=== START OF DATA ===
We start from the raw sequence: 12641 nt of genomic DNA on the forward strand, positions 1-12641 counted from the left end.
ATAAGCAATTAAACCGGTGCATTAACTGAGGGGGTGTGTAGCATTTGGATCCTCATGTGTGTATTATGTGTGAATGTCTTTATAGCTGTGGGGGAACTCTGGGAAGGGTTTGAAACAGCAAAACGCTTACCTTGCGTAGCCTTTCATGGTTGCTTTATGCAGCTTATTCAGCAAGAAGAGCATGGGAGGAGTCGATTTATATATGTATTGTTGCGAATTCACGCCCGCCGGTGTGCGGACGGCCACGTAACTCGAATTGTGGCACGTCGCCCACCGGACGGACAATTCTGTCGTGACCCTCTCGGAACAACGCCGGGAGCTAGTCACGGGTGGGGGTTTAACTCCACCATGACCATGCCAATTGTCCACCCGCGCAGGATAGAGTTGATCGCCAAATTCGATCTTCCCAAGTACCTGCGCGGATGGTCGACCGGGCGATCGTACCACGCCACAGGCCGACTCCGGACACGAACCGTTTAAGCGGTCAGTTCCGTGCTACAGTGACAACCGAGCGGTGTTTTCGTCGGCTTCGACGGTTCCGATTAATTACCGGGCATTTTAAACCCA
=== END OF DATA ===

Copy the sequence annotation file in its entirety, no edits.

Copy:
We start from the raw sequence: 12641 nt of genomic DNA on the forward strand, positions 1-12641 counted from the left end.
ATAAGCAATTAAACCGGTGCATTAACTGAGGGGGTGTGTAGCATTTGGATCCTCATGTGTGTATTATGTGTGAATGTCTTTATAGCTGTGGGGGAACTCTGGGAAGGGTTTGAAACAGCAAAACGCTTACCTTGCGTAGCCTTTCATGGTTGCTTTATGCAGCTTATTCAGCAAGAAGAGCATGGGAGGAGTCGATTTATATATGTATTGTTGCGAATTCACGCCCGCCGGTGTGCGGACGGCCACGTAACTCGAATTGTGGCACGTCGCCCACCGGACGGACAATTCTGTCGTGACCCTCTCGGAACAACGCCGGGAGCTAGTCACGGGTGGGGGTTTAACTCCACCATGACCATGCCAATTGTCCACCCGCGCAGGATAGAGTTGATCGCCAAATTCGATCTTCCCAAGTACCTGCGCGGATGGTCGACCGGGCGATCGTACCACGCCACAGGCCGACTCCGGACACGAACCGTTTAAGCGGTCAGTTCCGTGCTACAGTGACAACCGAGCGGTGTTTTCGTCGGCTTCGACGGTTCCGATTAATTACCGGGCATTTTAAACCCA